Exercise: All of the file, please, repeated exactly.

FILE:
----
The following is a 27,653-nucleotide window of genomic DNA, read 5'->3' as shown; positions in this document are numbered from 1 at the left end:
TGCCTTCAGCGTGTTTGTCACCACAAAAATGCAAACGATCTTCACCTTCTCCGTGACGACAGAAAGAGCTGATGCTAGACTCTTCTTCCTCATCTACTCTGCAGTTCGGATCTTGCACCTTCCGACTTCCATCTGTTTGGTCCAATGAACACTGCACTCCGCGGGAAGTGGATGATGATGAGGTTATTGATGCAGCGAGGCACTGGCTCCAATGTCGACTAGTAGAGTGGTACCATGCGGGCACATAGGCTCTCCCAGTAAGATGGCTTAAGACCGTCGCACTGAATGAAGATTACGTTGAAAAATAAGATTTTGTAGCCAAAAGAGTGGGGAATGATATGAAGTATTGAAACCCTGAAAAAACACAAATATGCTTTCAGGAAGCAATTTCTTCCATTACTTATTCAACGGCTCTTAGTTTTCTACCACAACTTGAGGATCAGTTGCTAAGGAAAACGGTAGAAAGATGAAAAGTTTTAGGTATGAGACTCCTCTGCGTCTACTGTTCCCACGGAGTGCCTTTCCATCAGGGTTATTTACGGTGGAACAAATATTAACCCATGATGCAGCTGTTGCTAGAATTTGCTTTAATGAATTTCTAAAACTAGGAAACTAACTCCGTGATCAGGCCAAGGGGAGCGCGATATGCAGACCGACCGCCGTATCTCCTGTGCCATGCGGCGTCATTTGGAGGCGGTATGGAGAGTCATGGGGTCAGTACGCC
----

The following is a 27,653-nucleotide window of genomic DNA, read 5'->3' as shown; positions in this document are numbered from 1 at the left end:
TGCCTTCAGCGTGTTTGTCACCACAAAAATGCAAACGATCTTCACCTTCTCCGTGACGACAGAAAGAGCTGATGCTAGACTCTTCTTCCTCATCTACTCTGCAGTTCGGATCTTGCACCTTCCGACTTCCATCTGTTTGGTCCAATGAACACTGCACTCCGCGGGAAGTGGATGATGATGAGGTTATTGATGCAGCGAGGCACTGGCTCCAATGTCGACTAGTAGAGTGGTACCATGCGGGCACATAGGCTCTCCCAGTAAGATGGCTTAAGACCGTCGCACTGAATGAAGATTACGTTGAAAAATAAGATTTTGTAGCCAAAAGAGTGGGGAATGATATGAAGTATTGAAACCCTGAAAAAACACAAATATGCTTTCAGGAAGCAATTTCTTCCATTACTTATTCAACGGCTCTTAGTTTTCTACCACAACTTGAGGATCAGTTGCTAAGGAAAACGGTAGAAAGATGAAAAGTTTTAGGTATGAGACTCCTCTGCGTCTACTGTTCCCACGGAGTGCCTTTCCATCAGGGTTATTTACGGTGGAACAAATATTAACCCATGATGCAGCTGTTGCTAGAATTTGCTTTAATGAATTTCTAAAACTAGGAAACTAACTCCGTGATCAGGCCAAGGGGAGCGCGATATGCAGACCGACCGCCGTATCTCCTGTGCCATGCGGCGTCATTTGGAGGCGGTATGGAGAGTCATGGGGTCAGTACGCC